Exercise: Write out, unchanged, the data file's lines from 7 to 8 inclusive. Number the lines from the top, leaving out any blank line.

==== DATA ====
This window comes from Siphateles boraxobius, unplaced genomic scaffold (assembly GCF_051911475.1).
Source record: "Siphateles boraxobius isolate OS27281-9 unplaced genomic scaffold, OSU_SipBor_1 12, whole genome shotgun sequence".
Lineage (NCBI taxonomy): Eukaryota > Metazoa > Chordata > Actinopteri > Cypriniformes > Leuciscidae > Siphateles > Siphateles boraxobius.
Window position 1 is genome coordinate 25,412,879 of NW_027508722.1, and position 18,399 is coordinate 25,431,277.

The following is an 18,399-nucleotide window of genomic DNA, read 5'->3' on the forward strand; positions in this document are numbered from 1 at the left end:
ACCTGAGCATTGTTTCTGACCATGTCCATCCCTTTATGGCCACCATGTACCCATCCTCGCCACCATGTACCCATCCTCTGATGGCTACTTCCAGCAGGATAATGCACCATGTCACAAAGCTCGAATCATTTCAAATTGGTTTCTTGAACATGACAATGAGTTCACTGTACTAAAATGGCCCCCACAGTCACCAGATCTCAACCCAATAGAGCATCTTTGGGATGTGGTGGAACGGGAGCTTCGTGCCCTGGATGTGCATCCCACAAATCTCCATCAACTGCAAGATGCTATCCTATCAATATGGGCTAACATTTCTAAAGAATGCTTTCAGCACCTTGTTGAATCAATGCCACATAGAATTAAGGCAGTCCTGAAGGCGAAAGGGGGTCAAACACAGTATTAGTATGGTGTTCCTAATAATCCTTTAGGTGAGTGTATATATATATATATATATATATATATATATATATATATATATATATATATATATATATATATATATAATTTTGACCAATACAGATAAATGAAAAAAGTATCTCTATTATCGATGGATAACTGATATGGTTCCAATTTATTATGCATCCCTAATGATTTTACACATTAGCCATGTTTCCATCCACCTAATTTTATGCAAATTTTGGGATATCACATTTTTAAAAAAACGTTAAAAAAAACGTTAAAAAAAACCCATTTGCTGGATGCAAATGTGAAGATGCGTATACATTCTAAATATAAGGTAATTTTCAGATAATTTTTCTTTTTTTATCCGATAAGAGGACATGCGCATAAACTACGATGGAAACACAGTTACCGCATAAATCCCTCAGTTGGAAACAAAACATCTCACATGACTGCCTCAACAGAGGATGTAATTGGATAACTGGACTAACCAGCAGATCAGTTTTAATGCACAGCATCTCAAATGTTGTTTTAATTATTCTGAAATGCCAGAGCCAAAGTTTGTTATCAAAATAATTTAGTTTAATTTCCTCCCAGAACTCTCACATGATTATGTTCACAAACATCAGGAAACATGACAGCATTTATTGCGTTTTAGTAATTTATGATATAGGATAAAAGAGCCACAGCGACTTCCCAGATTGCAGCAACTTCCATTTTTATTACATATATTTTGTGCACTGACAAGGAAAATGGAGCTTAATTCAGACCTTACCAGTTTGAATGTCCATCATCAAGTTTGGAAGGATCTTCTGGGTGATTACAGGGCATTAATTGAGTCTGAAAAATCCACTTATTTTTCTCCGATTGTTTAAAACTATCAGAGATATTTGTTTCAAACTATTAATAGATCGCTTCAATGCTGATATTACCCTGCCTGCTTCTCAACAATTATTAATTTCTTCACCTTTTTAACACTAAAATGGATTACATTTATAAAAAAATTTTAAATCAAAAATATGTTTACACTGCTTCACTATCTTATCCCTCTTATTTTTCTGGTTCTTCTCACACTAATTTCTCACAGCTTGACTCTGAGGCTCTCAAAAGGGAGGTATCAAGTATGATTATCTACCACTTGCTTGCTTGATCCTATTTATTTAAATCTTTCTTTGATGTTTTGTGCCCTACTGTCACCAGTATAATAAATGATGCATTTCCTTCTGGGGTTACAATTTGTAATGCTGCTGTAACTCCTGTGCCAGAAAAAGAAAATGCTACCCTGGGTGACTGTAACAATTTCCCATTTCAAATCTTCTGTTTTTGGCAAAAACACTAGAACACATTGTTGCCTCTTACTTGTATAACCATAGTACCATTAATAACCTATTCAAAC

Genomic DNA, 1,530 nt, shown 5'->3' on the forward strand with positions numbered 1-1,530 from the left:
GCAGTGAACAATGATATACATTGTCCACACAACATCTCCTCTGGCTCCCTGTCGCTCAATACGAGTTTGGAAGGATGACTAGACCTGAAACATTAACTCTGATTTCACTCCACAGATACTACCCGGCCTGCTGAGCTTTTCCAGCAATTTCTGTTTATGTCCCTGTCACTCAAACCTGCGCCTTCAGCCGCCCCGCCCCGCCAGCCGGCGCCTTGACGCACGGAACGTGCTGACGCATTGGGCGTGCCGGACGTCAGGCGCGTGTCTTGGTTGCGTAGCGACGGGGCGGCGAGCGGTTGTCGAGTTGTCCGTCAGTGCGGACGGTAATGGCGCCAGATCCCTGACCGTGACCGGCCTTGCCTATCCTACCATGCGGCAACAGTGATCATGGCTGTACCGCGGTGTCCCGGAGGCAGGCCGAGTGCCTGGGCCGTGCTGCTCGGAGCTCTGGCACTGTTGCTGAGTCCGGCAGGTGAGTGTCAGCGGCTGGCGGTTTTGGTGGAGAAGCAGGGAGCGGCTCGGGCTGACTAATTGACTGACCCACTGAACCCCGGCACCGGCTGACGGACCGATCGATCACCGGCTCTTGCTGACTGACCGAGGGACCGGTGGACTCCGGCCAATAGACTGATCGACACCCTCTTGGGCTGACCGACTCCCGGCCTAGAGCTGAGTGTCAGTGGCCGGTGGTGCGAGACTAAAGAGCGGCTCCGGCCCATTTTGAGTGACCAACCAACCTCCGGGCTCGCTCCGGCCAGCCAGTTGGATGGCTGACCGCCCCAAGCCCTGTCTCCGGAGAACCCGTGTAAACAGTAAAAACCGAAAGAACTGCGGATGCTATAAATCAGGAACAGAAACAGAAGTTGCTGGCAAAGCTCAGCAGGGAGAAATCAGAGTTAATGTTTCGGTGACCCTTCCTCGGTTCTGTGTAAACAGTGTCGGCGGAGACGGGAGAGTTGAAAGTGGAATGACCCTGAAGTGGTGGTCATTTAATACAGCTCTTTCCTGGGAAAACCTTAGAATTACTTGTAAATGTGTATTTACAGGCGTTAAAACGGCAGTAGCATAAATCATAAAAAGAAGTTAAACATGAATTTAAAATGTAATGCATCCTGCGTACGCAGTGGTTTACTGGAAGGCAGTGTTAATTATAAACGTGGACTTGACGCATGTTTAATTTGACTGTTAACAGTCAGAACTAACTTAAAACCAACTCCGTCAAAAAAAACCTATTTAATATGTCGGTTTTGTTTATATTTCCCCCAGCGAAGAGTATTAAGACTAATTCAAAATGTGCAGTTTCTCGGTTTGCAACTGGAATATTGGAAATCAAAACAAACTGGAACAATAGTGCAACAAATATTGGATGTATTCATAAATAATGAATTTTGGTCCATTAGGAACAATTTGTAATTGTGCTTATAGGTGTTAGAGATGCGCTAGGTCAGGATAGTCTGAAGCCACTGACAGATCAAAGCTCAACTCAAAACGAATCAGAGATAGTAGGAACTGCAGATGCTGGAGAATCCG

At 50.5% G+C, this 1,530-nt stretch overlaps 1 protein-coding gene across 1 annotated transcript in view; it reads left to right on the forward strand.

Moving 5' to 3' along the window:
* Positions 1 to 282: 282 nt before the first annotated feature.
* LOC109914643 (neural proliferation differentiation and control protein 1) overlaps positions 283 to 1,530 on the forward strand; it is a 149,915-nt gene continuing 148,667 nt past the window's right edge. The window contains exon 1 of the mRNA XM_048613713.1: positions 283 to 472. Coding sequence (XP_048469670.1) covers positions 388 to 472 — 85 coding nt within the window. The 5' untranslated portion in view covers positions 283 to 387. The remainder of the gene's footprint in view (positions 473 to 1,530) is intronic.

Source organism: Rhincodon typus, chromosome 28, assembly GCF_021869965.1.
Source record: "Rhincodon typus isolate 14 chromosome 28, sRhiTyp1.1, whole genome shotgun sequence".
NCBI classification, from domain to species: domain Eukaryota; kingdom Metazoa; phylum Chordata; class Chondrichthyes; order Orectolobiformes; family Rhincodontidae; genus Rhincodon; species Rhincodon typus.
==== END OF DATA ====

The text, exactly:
Genomic DNA, 1,530 nt, shown 5'->3' on the forward strand with positions numbered 1-1,530 from the left:
GCAGTGAACAATGATATACATTGTCCACACAACATCTCCTCTGGCTCCCTGTCGCTCAATACGAGTTTGGAAGGATGACTAGACCTGAAACATTAACTCTGATTTCACTCCACAGATACTACCCGGCCTGCTGAGCTTTTCCAGCAATTTCTGTTTATGTCCCTGTCACTCAAACCTGCGCCTTCAGCCGCCCCGCCCCGCCAGCCGGCGCCTTGACGCACGGAACGTGCTGACGCATTGGGCGTGCCGGACGTCAGGCGCGTGTCTTGGTTGCGTAGCGACGGGGCGGCGAGCGGTTGTCGAGTTGTCCGTCAGTGCGGACGGTAATGGCGCCAGATCCCTGACCGTGACCGGCCTTGCCTATCCTACCATGCGGCAACAGTGATCATGGCTGTACCGCGGTGTCCCGGAGGCAGGCCGAGTGCCTGGGCCGTGCTGCTCGGAGCTCTGGCACTGTTGCTGAGTCCGGCAGGTGAGTGTCAGCGGCTGGCGGTTTTGGTGGAGAAGCAGGGAGCGGCTCGGGCTGACTAATTGACTGACCCACTGAACCCCGGCACCGGCTGACGGACCGATCGATCACCGGCTCTTGCTGACTGACCGAGGGACCGGTGGACTCCGGCCAATAGACTGATCGACACCCTCTTGGGCTGACCGACTCCCGGCCTAGAGCTGAGTGTCAGTGGCCGGTGGTGCGAGACTAAAGAGCGGCTCCGGCCCATTTTGAGTGACCAACCAACCTCCGGGCTCGCTCCGGCCAGCCAGTTGGATGGCTGACCGCCCCAAGCCCTGTCTCCGGAGAACCCGTGTAAACAGTAAAAACCGAAAGAACTGCGGATGCTATAAATCAGGAACAGAAACAGAAGTTGCTGGCAAAGCTCAGCAGGGAGAAATCAGAGTTAATGTTTCGGTGACCCTTCCTCGGTTCTGTGTAAACAGTGTCGGCGGAGACGGGAGAGTTGAAAGTGGAATGACCCTGAAGTGGTGGTCATTTAATACAGCTCTTTCCTGGGAAAACCTTAGAATTACTTGTAAATGTGTATTTACAGGCGTTAAAACGGCAGTAGCATAAATCATAAAAAGAAGTTAAACATGAATTTAAAATGTAATGCATCCTGCGTACGCAGTGGTTTACTGGAAGGCAGTGTTAATTATAAACGTGGACTTGACGCATGTTTAATTTGACTGTTAACAGTCAGAACTAACTTAAAACCAACTCCGTCAAAAAAAACCTATTTAATATGTCGGTTTTGTTTATATTTCCCCCAGCGAAGAGTATTAAGACTAATTCAAAATGTGCAGTTTCTCGGTTTGCAACTGGAATATTGGAAATCAAAACAAACTGGAACAATAGTGCAACAAATATTGGATGTATTCATAAATAATGAATTTTGGTCCATTAGGAACAATTTGTAATTGTGCTTATAGGTGTTAGAGATGCGCTAGGTCAGGATAGTCTGAAGCCACTGACAGATCAAAGCTCAACTCAAAACGAATCAGAGATAGTAGGAACTGCAGATGCTGGAGAATCCG